So if you’re homeschooling because you don’t want rebellious teens, I’m sorry to tell you there are no guarantees. But if you’re homeschooling because you love your kids, then you’re on the right track, because practice in loving your kids can only help. You may have to face a time where you discover that despite your best efforts, despite years of homeschooling and a loving Christian home environment, your child has turned into someone you don’t always like very much. But hang in there and keep loving that “someone” anyway, because the best is yet to come.

“….he who began a good work in you will carry it on to completion until the day of Christ Jesus.” Philippians 1:6 (NIV).

Note: If you are struggling with a rebellious teen, I highly recommend the book Prodigals and Those Who Love Them: Words of Encouragement for Those Who Wait by Ruth Bell Graham.

Excerpted from Stages of Homeschooling: Letting Go (Book 3), available HERE.

Homeschooled Kids and Rebellion

One of the most popular articles on my website is “Homeschooling to Prevent Rebellion.” I think I’ve received more email about that article than any other I’ve written.

Let’s face it: many of us choose to homeschool our children partly (mostly?) because we want them to turn out “right.” The craziness of the public school environment makes it obvious to us that sending our children there is a dangerous decision. But if we teach them at home, we can educate them more efficiently using the materials of our choice (as opposed to the materials chosen by our local school board) while also teaching them how to control their behavior so that they become happy, productive adults, at the very least. Ideally, if we have a faith tradition, we want to share that faith with our children, too.

This is all well and good, but sometimes the responsibility we take on for homeschooling our children, which can seem huge and all-encompassing, leads us to believe that our children’s proper development is completely up to us. That would work if our children were puppets. But they’re individuals given free will by God. This complicates things.

To make matters worse, some speakers and writers in the Christian homeschool community insist that the sole purpose for homeschooling is to raise Christians. They may be well-intentioned, but what they’re doing is loading down parents with a burden they weren’t intended to carry. Because while it’s our job to “raise up our children in the way they should go,” we don’t have the power to make them Christians, or even to make them good.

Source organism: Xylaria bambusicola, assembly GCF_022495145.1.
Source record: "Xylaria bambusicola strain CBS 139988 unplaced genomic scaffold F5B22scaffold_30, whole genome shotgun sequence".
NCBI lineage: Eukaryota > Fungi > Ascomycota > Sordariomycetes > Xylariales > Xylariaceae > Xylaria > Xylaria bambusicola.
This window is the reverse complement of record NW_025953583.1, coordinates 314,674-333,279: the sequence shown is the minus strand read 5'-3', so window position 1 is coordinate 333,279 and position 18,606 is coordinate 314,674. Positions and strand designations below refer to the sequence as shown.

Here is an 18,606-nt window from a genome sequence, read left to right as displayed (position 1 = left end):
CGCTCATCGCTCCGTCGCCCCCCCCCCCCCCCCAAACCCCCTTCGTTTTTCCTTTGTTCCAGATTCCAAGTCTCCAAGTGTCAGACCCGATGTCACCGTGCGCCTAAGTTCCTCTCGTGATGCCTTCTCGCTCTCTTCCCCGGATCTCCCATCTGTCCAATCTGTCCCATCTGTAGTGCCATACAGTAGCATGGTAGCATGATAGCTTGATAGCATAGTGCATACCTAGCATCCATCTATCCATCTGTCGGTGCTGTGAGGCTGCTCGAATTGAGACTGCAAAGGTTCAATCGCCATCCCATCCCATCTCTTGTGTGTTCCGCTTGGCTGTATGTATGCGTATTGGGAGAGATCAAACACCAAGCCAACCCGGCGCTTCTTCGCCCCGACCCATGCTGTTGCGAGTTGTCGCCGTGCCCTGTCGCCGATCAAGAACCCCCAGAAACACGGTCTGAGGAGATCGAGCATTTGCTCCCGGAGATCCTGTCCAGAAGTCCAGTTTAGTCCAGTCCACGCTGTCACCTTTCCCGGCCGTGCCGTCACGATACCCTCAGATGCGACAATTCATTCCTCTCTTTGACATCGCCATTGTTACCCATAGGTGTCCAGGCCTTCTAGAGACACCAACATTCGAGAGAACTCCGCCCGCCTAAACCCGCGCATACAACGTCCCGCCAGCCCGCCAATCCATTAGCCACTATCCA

I really like how Tim Sanford put it in his book, Losing Control & Liking It:

“…embrace the reality that whatever you do as a parent, your teenager still has that gift of free will. You could do everything right and your teenager could still choose stupid. That part is not your fault, even if it breaks your heart.”

He mentions the father of the prodigal son and the pain he went through, and then adds:

“What is your job?

To validate and nurture.

What’s not your job?

To make your teenager turn out right.

Learn to be content with these realities, and your life as a parent will be a lot easier.”

I’m aware of a lot of bewildered homeschooling parents who are just now facing the difficulties of having a rebellious teen. I feel for them because I’ve been there. It’s a lonely place. And the pain doesn’t necessarily go away once the child hits 18. In fact, for some homeschooled kids, the outward rebellion doesn’t reach full strength until then.

There’s no easy way through this. If you crack down hard on your offspring, you’ll likely push them further away. Yet you can’t give up on your principles, because they’re part of raising your children “in the way they should go.” What you can do is pray for yourself and your child. And never forget that God loves your children even more than you do.